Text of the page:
The numbers of dead and missing continue to rise in what is being called California’s deadliest wildfire.
By Friday, officials said at least 63 people had died. Six hundred thirty-one people are listed as missing from the fire in Northern California. And three people are dead as a result of another fire near Los Angeles in Southern California.
The Sheriff of Butte County said the number of missing people probably includes some who fled the fire. He said he is making the list public so people can let officials know if they survived.
About 52,000 people have fled. They have sought shelter in the homes of friends and relatives, hotels and even in the parking lot of a Walmart store in the town of Chico.
The fire in Northern California began about one week ago in Paradise, a town of 27,000 people.
There is a story about Paradise.
More than 170 years ago, a group of workers enjoyed their break in the forest with the cool air and the fresh smell of pine needles. The team leader commented, “Boys, this is paradise.”
That is, how they say, Paradise was born.
Over generations, thousands of people came to live there. They worked in gold mines and harvested trees from the forests. They built homes, schools, businesses and places of religion.
But, in a few hours last week, much of that was destroyed.
It is estimated that the fire has destroyed 9,000 homes and hundreds of businesses. The Honey Run Covered Bridge, built in 1886, was among the historic structures lost.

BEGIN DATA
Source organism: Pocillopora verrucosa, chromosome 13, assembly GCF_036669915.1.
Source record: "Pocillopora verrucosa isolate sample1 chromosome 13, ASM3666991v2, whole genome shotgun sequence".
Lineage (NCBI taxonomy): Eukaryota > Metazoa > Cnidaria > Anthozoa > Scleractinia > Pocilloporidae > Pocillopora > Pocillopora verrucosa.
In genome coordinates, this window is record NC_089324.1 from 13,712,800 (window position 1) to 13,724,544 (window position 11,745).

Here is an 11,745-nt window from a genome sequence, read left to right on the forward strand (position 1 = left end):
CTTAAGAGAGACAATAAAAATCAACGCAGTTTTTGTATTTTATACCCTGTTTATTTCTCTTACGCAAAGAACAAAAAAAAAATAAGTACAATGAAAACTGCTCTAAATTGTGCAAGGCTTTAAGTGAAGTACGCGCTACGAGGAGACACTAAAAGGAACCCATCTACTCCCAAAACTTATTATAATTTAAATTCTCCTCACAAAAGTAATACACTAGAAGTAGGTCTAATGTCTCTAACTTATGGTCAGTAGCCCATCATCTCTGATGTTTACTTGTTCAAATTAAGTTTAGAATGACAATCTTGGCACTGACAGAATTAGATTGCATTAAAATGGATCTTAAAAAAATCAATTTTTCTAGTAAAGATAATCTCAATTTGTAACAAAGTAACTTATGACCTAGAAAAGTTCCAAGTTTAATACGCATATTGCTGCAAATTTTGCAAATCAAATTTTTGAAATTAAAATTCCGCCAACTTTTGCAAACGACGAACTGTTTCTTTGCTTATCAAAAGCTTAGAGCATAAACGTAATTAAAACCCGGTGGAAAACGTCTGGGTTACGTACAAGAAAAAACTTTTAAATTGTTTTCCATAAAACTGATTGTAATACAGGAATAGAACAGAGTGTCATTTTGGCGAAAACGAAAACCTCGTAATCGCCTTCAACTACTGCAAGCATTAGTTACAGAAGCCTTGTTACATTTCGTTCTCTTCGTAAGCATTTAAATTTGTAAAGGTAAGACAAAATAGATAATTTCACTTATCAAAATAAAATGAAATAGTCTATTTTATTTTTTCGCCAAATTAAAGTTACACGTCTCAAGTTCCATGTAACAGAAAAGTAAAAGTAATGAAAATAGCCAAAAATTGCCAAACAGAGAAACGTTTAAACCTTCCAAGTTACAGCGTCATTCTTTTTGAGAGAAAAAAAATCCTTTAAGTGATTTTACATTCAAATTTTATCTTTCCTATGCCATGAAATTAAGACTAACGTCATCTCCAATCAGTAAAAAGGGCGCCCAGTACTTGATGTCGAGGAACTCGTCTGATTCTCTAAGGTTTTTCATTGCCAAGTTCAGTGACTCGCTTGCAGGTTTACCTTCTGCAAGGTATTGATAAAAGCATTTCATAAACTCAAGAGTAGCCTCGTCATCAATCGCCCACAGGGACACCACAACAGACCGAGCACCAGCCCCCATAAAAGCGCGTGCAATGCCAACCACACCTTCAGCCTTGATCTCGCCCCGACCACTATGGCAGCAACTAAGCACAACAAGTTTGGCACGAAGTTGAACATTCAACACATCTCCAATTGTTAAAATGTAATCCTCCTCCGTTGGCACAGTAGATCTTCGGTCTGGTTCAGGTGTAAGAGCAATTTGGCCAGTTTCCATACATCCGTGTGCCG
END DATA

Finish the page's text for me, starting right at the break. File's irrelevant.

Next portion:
Patrick Knuthson’s family has lived in Paradise for four generations. He pointed out the burned-out structures that were once a hotel, a pawn shop, a property office, a liquor store, and an auto repair shop, and his favorite Mexican restaurant.
People who live in Paradise say children could bike to the park and go fishing in the pond. As they got older, they would play in the river or hike in the forests after school.
Kaitlin Norton, whose uncle is still missing, does not know if her home still stands. She told the Associated Press, “We could tell the kids to go outside and play, and be back when the street lights come on.”
Harold Taylor moved to Paradise eight years ago to care for his mother until she died. Taylor said, “The most cherished thing for me about Paradise were the summer nights my mother and I would sit out on the porch under the clear, starry night.”
The Gold Nugget Museum, a reminder of the town's gold-mining past, was damaged.
Each spring there were Gold Nugget Days to mark the discovery of a 54-pound gold nugget in 1859. The people would hold a parade to recreate how miners carried the heavy nugget into town.
“My daughter’s going out for the Gold Nugget Queen this year,” said Krystin Harvey, whose home burned down. “Well, it’s been going on for 100 years, but we don’t know — there’s no town now,” she said.
Tom Hurst is 67 years old. He grew up in Paradise and raised horses at his Outlaw’s Roost ranch. He said, “Paradise is everything the name implies.”
Hurst refuses to talk about the town as something of the past. Some buildings still stand, including the town hall, the 750-seat performing arts center, and the Feather River Hospital.
“Don’t use the word ‘was,’ use the word ‘is,’ because we ain’t done, we’re just getting restarted,” Hurst said.
I’m Caty Weaver.
Martha Mendoza reported this story for the Associated Press. Hai Do adapted the story for Learning English. Caty Weaver was the editor.
Words in This Story
pawn shop –n. a store that give people money for objects which it then sells
favorite –adj. most liked
cherish –v. to feel or show great love for someone or something
nugget –n. a solid lump of a valuable metal
imply –v. to suggest
ain’t –(informal contraction) am not, is not